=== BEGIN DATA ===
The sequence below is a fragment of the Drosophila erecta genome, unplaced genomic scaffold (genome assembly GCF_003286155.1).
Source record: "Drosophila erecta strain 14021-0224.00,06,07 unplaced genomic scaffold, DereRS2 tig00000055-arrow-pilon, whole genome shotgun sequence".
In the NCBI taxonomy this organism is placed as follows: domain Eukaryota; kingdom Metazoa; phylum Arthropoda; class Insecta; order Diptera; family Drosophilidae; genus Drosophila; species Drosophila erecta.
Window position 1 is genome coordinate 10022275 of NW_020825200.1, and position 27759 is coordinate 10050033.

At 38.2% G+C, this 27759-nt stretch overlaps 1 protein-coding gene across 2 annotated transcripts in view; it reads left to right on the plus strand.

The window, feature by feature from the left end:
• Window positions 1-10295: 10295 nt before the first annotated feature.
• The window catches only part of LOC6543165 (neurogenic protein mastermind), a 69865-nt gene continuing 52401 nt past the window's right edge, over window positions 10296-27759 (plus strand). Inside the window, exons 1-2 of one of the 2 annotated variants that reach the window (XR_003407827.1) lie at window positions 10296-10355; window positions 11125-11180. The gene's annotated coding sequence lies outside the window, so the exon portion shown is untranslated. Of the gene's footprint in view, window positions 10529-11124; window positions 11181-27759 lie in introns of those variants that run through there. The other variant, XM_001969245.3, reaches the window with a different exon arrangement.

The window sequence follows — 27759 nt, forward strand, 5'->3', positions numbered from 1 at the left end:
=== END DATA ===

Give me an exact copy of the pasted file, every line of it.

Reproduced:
The sequence below is a fragment of the Drosophila erecta genome, unplaced genomic scaffold (genome assembly GCF_003286155.1).
Source record: "Drosophila erecta strain 14021-0224.00,06,07 unplaced genomic scaffold, DereRS2 tig00000055-arrow-pilon, whole genome shotgun sequence".
In the NCBI taxonomy this organism is placed as follows: domain Eukaryota; kingdom Metazoa; phylum Arthropoda; class Insecta; order Diptera; family Drosophilidae; genus Drosophila; species Drosophila erecta.
Window position 1 is genome coordinate 10022275 of NW_020825200.1, and position 27759 is coordinate 10050033.

At 38.2% G+C, this 27759-nt stretch overlaps 1 protein-coding gene across 2 annotated transcripts in view; it reads left to right on the plus strand.

The window, feature by feature from the left end:
• Window positions 1-10295: 10295 nt before the first annotated feature.
• The window catches only part of LOC6543165 (neurogenic protein mastermind), a 69865-nt gene continuing 52401 nt past the window's right edge, over window positions 10296-27759 (plus strand). Inside the window, exons 1-2 of one of the 2 annotated variants that reach the window (XR_003407827.1) lie at window positions 10296-10355; window positions 11125-11180. The gene's annotated coding sequence lies outside the window, so the exon portion shown is untranslated. Of the gene's footprint in view, window positions 10529-11124; window positions 11181-27759 lie in introns of those variants that run through there. The other variant, XM_001969245.3, reaches the window with a different exon arrangement.

The window sequence follows — 27759 nt, forward strand, 5'->3', positions numbered from 1 at the left end: